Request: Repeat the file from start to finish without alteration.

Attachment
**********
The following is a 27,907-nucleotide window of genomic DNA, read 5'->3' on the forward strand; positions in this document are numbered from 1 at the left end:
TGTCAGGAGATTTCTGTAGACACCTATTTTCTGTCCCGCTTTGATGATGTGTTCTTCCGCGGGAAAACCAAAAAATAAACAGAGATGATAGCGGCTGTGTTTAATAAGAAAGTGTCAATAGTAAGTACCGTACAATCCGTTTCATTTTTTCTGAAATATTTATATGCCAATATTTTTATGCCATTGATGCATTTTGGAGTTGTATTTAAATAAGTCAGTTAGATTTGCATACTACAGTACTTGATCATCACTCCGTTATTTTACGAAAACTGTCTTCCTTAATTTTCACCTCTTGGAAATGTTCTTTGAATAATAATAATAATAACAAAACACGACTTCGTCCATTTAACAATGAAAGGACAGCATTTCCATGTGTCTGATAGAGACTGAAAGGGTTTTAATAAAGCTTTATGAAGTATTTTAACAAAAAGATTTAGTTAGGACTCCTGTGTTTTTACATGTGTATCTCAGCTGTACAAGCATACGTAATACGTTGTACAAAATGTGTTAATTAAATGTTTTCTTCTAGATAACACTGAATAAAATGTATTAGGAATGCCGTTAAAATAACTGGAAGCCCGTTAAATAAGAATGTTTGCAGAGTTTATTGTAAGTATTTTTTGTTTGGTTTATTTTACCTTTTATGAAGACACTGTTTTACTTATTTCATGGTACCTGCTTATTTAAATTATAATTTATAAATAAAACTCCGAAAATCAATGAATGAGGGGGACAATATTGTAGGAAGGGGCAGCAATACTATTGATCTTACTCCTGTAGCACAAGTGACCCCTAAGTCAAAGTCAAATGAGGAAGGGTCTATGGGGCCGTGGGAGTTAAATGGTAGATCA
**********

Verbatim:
The following is a 27,907-nucleotide window of genomic DNA, read 5'->3' on the forward strand; positions in this document are numbered from 1 at the left end:
TGTCAGGAGATTTCTGTAGACACCTATTTTCTGTCCCGCTTTGATGATGTGTTCTTCCGCGGGAAAACCAAAAAATAAACAGAGATGATAGCGGCTGTGTTTAATAAGAAAGTGTCAATAGTAAGTACCGTACAATCCGTTTCATTTTTTCTGAAATATTTATATGCCAATATTTTTATGCCATTGATGCATTTTGGAGTTGTATTTAAATAAGTCAGTTAGATTTGCATACTACAGTACTTGATCATCACTCCGTTATTTTACGAAAACTGTCTTCCTTAATTTTCACCTCTTGGAAATGTTCTTTGAATAATAATAATAATAACAAAACACGACTTCGTCCATTTAACAATGAAAGGACAGCATTTCCATGTGTCTGATAGAGACTGAAAGGGTTTTAATAAAGCTTTATGAAGTATTTTAACAAAAAGATTTAGTTAGGACTCCTGTGTTTTTACATGTGTATCTCAGCTGTACAAGCATACGTAATACGTTGTACAAAATGTGTTAATTAAATGTTTTCTTCTAGATAACACTGAATAAAATGTATTAGGAATGCCGTTAAAATAACTGGAAGCCCGTTAAATAAGAATGTTTGCAGAGTTTATTGTAAGTATTTTTTGTTTGGTTTATTTTACCTTTTATGAAGACACTGTTTTACTTATTTCATGGTACCTGCTTATTTAAATTATAATTTATAAATAAAACTCCGAAAATCAATGAATGAGGGGGACAATATTGTAGGAAGGGGCAGCAATACTATTGATCTTACTCCTGTAGCACAAGTGACCCCTAAGTCAAAGTCAAATGAGGAAGGGTCTATGGGGCCGTGGGAGTTAAATGGTAGATCA